Over at Enlighten-New Jersey, a post entitled Creating a Culture of Corruption in New Jersey lists a quotation from New Jersey Assemblyman Michael Carroll (R-Morris). It's an interesting quote, and I'll post the opening paragraph here.
Most serious political corruption tends to be an urban problem. And a Democrat problem. Not because Republicans are inherently more virtuous, but because they tend to approach government from a different perspective than do Democrats. Dems see government as an engine for legally stealing from A to benefit B. Republicans, contrariwise, see government as a bulwark to prevent B from stealing from A.
The one problem with the quote, as of right now, is that the post from which it allegedly came is a dead link. I have no way of telling whether Assemblyman Carroll actually made the above statement. The Way Back Machine indicates that the page doesn't exist. I suppose I could email the Assemblyman and ask, but it's less important to me whether the Assemblyman actually made such a statement than whether the statement is accurate and meaningful. If pressed, I suppose it could be said that Enlighten-New Jersey is the "author" of the statement, until this statement is otherwise verified.
Being a conservative, I would love for the statement to be true. Corruption = a Democrat problem. Great. The issue is well-defined; let's get rid of corruption by voting out Democrats. The problem is that it is factually inacurrate. In Monmouth County, the U.S. Attorney for the District of New Jersey undertook an investigation into corruption by Republican politicians. This investigation, known as Operation Bid Rig, led to the indictment of at least 11' individuals, including Middletown Republican Raymond O'Grady.
As reported in this New York Times article, Committeeman O'Grady entered into a conversation that was surreptitiously taped by an undercover agent. This conversation related to O'Grady's plan to accept a bribe. When asked if he feared being caught by the police, O'Grady's response was nonchalant, to say the least.
In one case, Raymond O'Grady, a Middletown committeeman, casually dismissed an undercover agent's question to him on tape about whether he feared being caught by the police, according to the criminal complaint. "I can smell a cop a mile away," Mr. O'Grady bragged to the undercover agent who was taping the conversation, according to the complaint.
Operation Bid Rig took down corrupt Republican politicians in New Jersey. Many of those Republicans were convicted or pled guilty. Thus, we can address the assumption that corruption in this State exists as a Democrat problem and say, clearly, this assumption is false.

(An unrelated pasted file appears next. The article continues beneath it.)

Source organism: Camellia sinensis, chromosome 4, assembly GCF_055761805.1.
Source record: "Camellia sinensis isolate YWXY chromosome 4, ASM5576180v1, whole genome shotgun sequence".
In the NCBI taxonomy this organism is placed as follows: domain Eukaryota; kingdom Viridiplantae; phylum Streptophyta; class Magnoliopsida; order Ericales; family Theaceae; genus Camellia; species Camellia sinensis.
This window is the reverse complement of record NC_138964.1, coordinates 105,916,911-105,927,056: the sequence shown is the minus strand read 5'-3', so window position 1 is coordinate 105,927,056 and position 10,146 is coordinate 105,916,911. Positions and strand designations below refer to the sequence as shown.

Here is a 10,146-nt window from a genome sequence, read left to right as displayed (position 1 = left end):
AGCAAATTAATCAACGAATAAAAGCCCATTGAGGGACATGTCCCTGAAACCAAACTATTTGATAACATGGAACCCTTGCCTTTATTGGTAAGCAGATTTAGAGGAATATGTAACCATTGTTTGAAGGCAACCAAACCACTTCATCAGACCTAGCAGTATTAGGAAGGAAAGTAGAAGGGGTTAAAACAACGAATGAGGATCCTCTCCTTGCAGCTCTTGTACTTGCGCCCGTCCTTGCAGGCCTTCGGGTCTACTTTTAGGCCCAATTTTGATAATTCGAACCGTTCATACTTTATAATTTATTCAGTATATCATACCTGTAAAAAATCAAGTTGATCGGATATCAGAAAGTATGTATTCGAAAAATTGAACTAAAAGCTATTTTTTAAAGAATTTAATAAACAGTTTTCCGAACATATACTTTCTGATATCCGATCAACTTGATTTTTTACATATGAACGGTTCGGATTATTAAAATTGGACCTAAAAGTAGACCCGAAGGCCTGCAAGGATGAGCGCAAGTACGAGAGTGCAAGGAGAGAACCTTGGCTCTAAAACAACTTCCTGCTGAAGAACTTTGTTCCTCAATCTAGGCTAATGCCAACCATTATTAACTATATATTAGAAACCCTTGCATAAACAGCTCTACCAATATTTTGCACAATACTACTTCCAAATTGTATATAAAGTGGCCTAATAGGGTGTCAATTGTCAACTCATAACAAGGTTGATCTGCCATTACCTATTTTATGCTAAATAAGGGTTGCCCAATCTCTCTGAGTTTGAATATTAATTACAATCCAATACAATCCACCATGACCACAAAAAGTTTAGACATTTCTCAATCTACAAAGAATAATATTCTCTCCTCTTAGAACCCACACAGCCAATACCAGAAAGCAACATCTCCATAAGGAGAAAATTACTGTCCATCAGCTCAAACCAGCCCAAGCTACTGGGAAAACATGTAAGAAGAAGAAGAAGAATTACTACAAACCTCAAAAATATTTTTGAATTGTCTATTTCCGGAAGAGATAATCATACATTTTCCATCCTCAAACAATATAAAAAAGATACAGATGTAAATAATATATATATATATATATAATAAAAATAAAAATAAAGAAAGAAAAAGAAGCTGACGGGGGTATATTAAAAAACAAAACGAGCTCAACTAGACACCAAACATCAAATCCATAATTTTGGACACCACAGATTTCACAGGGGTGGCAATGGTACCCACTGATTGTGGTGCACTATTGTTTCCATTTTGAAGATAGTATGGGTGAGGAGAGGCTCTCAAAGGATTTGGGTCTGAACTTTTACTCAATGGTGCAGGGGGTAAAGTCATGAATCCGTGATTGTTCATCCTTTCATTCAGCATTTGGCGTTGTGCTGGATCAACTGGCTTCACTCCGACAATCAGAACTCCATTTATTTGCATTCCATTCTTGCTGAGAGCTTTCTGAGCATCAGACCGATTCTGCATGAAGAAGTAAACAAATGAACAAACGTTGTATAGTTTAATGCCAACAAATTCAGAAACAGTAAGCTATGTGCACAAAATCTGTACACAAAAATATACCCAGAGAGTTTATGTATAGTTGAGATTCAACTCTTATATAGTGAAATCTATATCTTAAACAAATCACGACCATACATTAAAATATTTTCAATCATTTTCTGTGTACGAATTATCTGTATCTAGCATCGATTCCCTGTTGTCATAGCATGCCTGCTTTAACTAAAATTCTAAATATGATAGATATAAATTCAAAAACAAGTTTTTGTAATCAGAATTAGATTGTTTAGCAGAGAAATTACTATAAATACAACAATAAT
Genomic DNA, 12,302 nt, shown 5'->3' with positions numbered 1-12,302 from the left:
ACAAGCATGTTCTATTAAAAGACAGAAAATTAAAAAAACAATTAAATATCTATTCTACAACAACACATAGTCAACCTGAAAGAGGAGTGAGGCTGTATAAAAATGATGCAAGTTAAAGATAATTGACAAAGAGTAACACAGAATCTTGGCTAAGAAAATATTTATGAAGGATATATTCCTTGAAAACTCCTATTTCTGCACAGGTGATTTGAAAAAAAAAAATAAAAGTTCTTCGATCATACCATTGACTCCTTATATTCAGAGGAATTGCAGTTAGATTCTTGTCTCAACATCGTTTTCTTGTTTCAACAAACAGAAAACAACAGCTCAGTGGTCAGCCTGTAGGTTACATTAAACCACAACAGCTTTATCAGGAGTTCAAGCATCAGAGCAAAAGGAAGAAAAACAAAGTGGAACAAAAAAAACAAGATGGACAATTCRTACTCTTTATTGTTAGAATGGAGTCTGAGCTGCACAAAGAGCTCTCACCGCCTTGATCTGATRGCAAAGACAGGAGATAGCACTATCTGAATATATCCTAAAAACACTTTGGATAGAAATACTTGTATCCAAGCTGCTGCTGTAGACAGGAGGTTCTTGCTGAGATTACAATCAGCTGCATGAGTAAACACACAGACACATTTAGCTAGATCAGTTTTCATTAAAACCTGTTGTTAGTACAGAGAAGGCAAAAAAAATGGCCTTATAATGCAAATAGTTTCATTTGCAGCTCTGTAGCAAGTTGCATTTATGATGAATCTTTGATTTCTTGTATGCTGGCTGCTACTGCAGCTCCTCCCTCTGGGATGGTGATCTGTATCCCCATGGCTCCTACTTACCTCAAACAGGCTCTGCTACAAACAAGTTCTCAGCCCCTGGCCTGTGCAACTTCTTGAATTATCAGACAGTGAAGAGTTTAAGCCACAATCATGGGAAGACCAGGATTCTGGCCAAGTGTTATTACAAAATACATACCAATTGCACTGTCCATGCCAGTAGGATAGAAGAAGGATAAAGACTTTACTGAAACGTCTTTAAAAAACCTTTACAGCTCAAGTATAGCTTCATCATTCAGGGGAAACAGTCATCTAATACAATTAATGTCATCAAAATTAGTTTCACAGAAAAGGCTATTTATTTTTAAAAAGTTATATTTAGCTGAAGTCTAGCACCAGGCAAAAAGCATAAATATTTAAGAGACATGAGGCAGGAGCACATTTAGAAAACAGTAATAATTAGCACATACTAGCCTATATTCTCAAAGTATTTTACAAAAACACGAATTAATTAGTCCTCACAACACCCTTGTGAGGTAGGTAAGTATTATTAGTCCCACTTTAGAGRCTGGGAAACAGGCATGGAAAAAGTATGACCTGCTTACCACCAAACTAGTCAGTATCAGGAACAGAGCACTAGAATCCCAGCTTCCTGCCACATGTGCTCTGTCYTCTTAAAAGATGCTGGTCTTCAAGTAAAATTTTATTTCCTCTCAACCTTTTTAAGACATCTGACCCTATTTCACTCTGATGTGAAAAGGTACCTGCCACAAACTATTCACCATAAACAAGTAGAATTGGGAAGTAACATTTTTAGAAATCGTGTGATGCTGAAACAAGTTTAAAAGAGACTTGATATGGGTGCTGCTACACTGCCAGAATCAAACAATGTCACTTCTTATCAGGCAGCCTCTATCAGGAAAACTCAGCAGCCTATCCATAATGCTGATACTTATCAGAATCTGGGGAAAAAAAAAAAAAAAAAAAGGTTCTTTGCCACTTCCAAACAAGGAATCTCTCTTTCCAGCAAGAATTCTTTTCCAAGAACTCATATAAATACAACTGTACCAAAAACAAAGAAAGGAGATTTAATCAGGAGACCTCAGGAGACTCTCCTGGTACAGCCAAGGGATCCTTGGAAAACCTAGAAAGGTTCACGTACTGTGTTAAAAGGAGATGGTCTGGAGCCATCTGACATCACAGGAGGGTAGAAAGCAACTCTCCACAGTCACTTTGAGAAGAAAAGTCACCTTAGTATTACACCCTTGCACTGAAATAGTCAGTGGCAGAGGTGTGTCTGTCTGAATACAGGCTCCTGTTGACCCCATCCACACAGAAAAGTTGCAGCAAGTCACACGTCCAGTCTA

As an aside, this assumption is so patently false that I think that is why one doesn't find a link to it on Assemblyman Carroll's website. The Assemblyman is an intelligent, well-educated man. He would know better than to make an assumption that is so readily disproven.
Corruption in New Jersey is a real, substantial problem. The problem, so far, hasn't been solved, as evidenced by continuing convictions undertaken by the Federal Government. And, as evidenced by the bilateral nature of these convictions, it's neither a Republican nor a Democrat problem.
The problem is one of individual responsibility.
Every individual investigated and convicted is responsible for the actions that led to his or her conviction, just as every individual - in the future - that is convicted will be as well. It will not be solved by pointing fingers at one party or the other. It will be solved when individuals involved in the governance of this State decide that they are better than the politics of unlawful personal enrichment.
Not surprisingly, the fact that this State has failed to put forward an ethics reform bill to address public corruption is a problematic one. Still, the actions of the U.S. Attorney evidence that, even without such reform, corruption can be policed, to some extent. Policing corruption and reforming the laws concerning corruption are not the answer, though. The final answer concerning corruption must be individuals taking their conduct to a level where there is no question of corruption. Politicians must not merely be successful at getting elected; they must be virtuous. The notion seems naive, but it's not an unheard of concept.
Update: Enlighten-New Jersey has posted a working link to Assemblyman Carroll's post.
Update 2: Sharpe James seems to be under investigation for corruption. There's a shock.